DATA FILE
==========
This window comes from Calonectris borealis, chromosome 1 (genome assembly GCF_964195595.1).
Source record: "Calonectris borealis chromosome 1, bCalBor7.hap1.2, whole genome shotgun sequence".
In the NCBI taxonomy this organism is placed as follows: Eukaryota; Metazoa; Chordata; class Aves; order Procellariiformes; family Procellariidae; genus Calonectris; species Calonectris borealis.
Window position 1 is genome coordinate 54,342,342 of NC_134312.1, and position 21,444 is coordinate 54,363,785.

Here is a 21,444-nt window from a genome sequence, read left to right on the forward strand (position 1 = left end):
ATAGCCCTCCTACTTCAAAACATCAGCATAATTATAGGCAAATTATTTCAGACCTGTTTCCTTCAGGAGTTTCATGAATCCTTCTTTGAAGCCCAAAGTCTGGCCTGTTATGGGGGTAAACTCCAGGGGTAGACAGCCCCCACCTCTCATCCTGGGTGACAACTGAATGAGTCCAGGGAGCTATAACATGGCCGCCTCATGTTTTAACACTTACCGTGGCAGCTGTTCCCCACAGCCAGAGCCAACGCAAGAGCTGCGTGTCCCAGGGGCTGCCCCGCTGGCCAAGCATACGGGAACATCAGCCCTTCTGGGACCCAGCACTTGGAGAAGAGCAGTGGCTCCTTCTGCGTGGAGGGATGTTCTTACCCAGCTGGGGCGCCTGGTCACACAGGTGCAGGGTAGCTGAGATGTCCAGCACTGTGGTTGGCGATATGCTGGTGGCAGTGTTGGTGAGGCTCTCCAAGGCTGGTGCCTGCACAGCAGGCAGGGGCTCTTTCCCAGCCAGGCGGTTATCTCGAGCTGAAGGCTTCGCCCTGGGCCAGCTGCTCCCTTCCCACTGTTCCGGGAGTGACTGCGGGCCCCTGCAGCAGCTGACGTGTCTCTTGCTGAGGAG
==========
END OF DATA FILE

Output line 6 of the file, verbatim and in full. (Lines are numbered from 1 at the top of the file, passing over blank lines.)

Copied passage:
ATAGCCCTCCTACTTCAAAACATCAGCATAATTATAGGCAAATTATTTCAGACCTGTTTCCTTCAGGAGTTTCATGAATCCTTCTTTGAAGCCCAAAGTCTGGCCTGTTATGGGGGTAAACTCCAGGGGTAGACAGCCCCCACCTCTCATCCTGGGTGACAACTGAATGAGTCCAGGGAGCTATAACATGGCCGCCTCATGTTTTAACACTTACCGTGGCAGCTGTTCCCCACAGCCAGAGCCAACGCAAGAGCTGCGTGTCCCAGGGGCTGCCCCGCTGGCCAAGCATACGGGAACATCAGCCCTTCTGGGACCCAGCACTTGGAGAAGAGCAGTGGCTCCTTCTGCGTGGAGGGATGTTCTTACCCAGCTGGGGCGCCTGGTCACACAGGTGCAGGGTAGCTGAGATGTCCAGCACTGTGGTTGGCGATATGCTGGTGGCAGTGTTGGTGAGGCTCTCCAAGGCTGGTGCCTGCACAGCAGGCAGGGGCTCTTTCCCAGCCAGGCGGTTATCTCGAGCTGAAGGCTTCGCCCTGGGCCAGCTGCTCCCTTCCCACTGTTCCGGGAGTGACTGCGGGCCCCTGCAGCAGCTGACGTGTCTCTTGCTGAGGAG